Wow what a difference a day makes, I decided to go back a 2nd day to take a few
more pics and pic up a plan or two. My 12 year old son touched one of the
prazi lathes they had on display and the guy came unglued. Not a great start,
but it seemed like 20 percent of the people were already packed up or getting
ready too. The mood was much glumer than the previous day. I don't get it if
I purchased a booth I'd want to make sure I had enough materials for both days
or at least hit Kinko's over night and I'd want to get my money's worth out of
the booth and keep it open till the last minute. They do give 3 hours after
close to get out. Any body else have this experiance?
It is the same thing at hamfests (amateur radio shows). The exhibitors want to
get an early start heading home because they often have a long way to travel.
So they tend to start packing up pretty early on Sunday. Some figure they got
enough exposure on Saturday, and don't even bother coming back on Sunday.
But the best deals are on Sunday around noon as the packing starts in earnest.
The exhibitors are tired, they want to go home, and they'd just as soon not have
to load everything up. So they'll often cut you a good deal.
Gun shows are the same way <G>
No 220-pound thug can threaten the well-being or dignity of a 110-pound
woman who has two pounds of iron to even things out. Is that evil?
Is that wrong? People who object to weapons aren't abolishing violence,
they're begging for the rule of brute force, when the biggest, strongest
animals among men were always automatically "right". Guns end that,
and social democracy is a hollow farce without an armed populace to make
- L. Neil Smith
On 25 Apr 2004 23:11:52 GMT, the renowned email@example.com (Russ
Wizinsky - ProfessorWiz) wrote:
I didn't make it to NAMES this year, but yeah, Sunday is not a good
day to go, from previous experience.
Like trade shows in Taiwan- if you show up on the last day half the
stuff is packed up by noon (and the little bu**rs don't bother
completely setting up until most of the way through the first day).
"it's the network..." "The Journey is the reward"
firstname.lastname@example.org Info for manufacturers: http://www.trexon.com
Not a good thing to happen. I do know that "things" had not gone real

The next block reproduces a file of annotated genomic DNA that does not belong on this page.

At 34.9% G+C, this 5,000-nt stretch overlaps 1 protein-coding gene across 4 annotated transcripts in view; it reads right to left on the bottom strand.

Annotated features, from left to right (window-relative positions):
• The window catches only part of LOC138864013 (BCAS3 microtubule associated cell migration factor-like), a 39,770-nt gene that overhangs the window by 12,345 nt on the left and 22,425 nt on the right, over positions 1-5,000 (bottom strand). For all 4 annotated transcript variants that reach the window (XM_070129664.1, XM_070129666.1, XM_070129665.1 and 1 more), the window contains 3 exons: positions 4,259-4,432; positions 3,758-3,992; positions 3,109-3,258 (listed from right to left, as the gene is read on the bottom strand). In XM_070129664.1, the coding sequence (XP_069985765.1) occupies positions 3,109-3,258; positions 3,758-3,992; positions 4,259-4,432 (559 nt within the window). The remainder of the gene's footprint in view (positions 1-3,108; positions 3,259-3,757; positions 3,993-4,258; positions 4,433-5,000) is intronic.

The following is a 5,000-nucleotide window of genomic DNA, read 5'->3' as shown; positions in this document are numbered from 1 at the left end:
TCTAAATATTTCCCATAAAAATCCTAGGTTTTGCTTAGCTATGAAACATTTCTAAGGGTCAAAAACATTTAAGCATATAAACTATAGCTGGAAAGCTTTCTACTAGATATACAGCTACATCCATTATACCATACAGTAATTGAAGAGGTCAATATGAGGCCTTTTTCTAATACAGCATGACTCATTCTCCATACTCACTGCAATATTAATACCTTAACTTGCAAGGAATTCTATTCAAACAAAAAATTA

well for John (from Prazi) earlier. His shipment came in somewhat
rough condition via Fedex Groan, oops, I mean Ground, and one wooden
crate was crushed pretty good, and apparently a bunch of little stuff
in the crate was missing too. And he was late arriving and short on
assistance too, and didn't have the help he has had the past few
years. But still, I don't recall a "DON'T TOUCH" sign, and no sense
giving a future customer a lecture on manners.
I did watch a kid about 10 "fiddling" hard with one of the Sherline
competition items on display, while his adult accompaniment just
watched and talked to the Sherline rep. It was a truly amazing 1/4
(?? )scale bicycle, and the kid was being a bit rough with it. The
Sherline guy looked quickly at Dad twice, who said nothing, so the rep
said to the youngster that maybe he should come back in a little while
when the model builder would be glad to show him some of the features,
and what parts could be EASILY DAMAGED. Dad kept right on talking,
but the kid got the hint. A nice bit of tact from Sherline I thought.
I like the displays that are "out-in-the-open" rather than under
glass, but I can fully understand the owners desire to protect their
pieces from even unintentional damage.
And I've got to admit that I didn't stay 'til the bitter end either.
I heard that the weather was rolling in. I know it hit pretty hard
around my home about 7PM Sunday evening. Maybe the "early risers"
were just afraid to get their stuff wet. Not much fun driving in the
rain, but far less problems than having to load in the rain, then
unload and dry everything off to minimize damage as soon as you get
home after a long show.
Nice that your son is interested too. Mine never was, and I never was
in my Fathers hobbies either. I spoke to Don and Dennis Goodman and
noted that they were at least one family with three generations all
with the same interests (live steam railroading). There may well have
been others too. I think that is just so great for a parent!
The guy at the plastictool or something display made it up he cut him a piece
some kind of steel about .08" thick and in one cut cut a .005" needle about
1/4" long from it. Both him and I were amazed. He really should have asked
and usually does before touching something but I was showing him how sloppy the
slide was on a cheap unit at harbor frieght the other day so he figured that
it'd be ok. The big green button on the front was just an added attraction.
He did say it moved nice and ran real quite..
That's true. But if you want to take pictures of some of the extraordinary
craftsmanship, then Sunday being way less crowded makes picture taking far
easier. I think the gloomy rain probably contributed.
Still, while the show has a certain sameness to it, it never fails to
inspire me. And I think that's more the point for me than anything else.
Even if you are not too near it's worth while. It's a bit over a 10 hr
round trip for me, (from Owen Sound, Ontario), but I'm glad I went. I'll
probably return next year. The displays were fascinating. I only caught one
talk, the one on Stirling engines which was rather basic, but interesting.
Best of all, I found an Atlas milling attachment for my 10" Atlas lathe.
Since that was the missing link, I also bought plans for the MLA-17 Diesel
engine. I was making chips with my one end mill tonight as a test, but now
the chip making will start in earnest as I try to build my first IC engine.
email@example.com (Russ Wizinsky - ProfessorWiz) wrote in
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